Judge David Johnson is suffering from Gatoroidrage.
Our review of Mega Python vs. Gatoroid, published May 27th, 2011, is also available.
Screaming, scratching, biting…and that's just the girls.
Stallone and Schwarzenegger. Li and Chan. Deniro and Pacino. Gibson and Tiffany. Icons reunited at last.
Facts of the Case
Dr. Nikki Riley (Debbie Gibson) is a tree-hugging crusader for animal rights. And she has the tie-dye ensemble to prove it. She's in the middle of an anti-hunting campaign and her aggressive do-gooder tendencies conflict with the law-and-order inclinations of Chief Ranger Terry O'Hara (Tiffany), who's been busy trying to quell a python infestation.
The two women eventually come to blows, yet somehow manage to move past their epic catfights to join forces against two mammoth, mutated beasts: the Mega Python and Gatoroid, which have the capacity to devour blimps.
I've discovered an interesting axiom when it comes to these Syfy creature features. The cooler the cover art, the worse the film. Mega Python vs. Gatoroid has some pretty slick cover art. The actual movie blows.
Much is made over the stunt casting of Debbie Gibson and Tiffany, and to be honest, that inspired slice of gimmickry adds a dollop of fun to the proceedings. The two seem to genuinely enjoy their roles and play off each other with corny glee. They're self-deprecating enough to weave in lines lifted straight from their songs and that likeability goes a long way towards promoting Gatoroid from "brain-stabbingly awful" to just "awful."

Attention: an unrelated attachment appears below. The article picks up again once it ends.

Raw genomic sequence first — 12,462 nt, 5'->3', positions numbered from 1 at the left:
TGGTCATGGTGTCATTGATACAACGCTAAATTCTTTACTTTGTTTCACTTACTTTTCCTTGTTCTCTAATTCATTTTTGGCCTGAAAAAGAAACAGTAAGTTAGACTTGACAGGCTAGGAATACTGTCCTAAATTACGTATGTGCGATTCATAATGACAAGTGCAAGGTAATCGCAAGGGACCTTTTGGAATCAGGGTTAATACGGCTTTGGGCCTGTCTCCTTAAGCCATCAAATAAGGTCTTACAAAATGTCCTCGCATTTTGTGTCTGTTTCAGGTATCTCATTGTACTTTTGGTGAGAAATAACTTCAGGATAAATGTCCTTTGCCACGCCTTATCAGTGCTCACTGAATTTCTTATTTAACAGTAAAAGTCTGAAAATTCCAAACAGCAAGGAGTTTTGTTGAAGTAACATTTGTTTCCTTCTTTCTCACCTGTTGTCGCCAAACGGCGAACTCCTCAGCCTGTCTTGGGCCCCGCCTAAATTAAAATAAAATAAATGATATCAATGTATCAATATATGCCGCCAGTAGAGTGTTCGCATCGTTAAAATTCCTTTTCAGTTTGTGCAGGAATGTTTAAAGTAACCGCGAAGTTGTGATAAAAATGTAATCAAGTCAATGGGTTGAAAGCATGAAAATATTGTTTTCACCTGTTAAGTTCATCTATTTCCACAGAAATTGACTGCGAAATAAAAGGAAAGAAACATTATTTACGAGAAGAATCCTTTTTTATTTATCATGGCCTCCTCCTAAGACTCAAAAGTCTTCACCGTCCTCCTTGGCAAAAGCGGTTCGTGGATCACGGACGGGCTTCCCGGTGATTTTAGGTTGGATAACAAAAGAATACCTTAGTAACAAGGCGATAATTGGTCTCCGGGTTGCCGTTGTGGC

But when you're dealing with a sci-fi monster movie espousing the joys of a huge snake battling a huge alligator and the action centerpiece of the film is a prolonged catfight between two former pop stars…it should be a red flag that you're dealing with a steaming pile.
I'm all for some good fun, especially if it involves humiliating icons from the 1980s bubblegum pop scene, but a coupe of girls rolling around a wedding cake for five minutes does not compensate for the entertainment vacuum that is the remaining 85 minutes.
If you've seen any of these VS. movies, you know how it plays out: mankind interferes with nature, mutation kicks in, terrible visual effects begin popping up, there is some devouring and a big showdown occurs in the final few frames, featuring the highlighted reptiles. No different here, though I'm still not completely clear on why the python and alligator became mega and roid-filled.
What I do know is, any time these creatures made it to the screen, I recoiled in horror. And not the good kind of horror either. I didn't think it was possible for visual effects to get worse as time advanced, but apparently that's the new reality. There are plenty of moments when the snakes and alligators appear, a departure from the usual game plan which keeps the reveals until the very end, though in this case I'm leaning toward hiding the monsters all together. They look less like killer reptiles and more like, I don't know, Hershey's chocolate syrup smeared across the TV.
The Blu-ray is headline by a nice, high-res 1.78:1, 1080p transfer that benefits Tiffany's cleavage a great deal, yet leaves the visual effects in the lurch. The DTS-HD Master Audio 5.1 track blasts out the mayhem nicely enough, particularly in the over-heated finale when the two heavyweights (the CGI ones) battle it out. One extra: a making-of featurette.
The pop-culture casting oddity is amusing, but it's just lipstick on a pig, and an ugly pig at that.
Guilty. Tiffany deserves better!
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Scales of Justice
Studio: Image Entertainment
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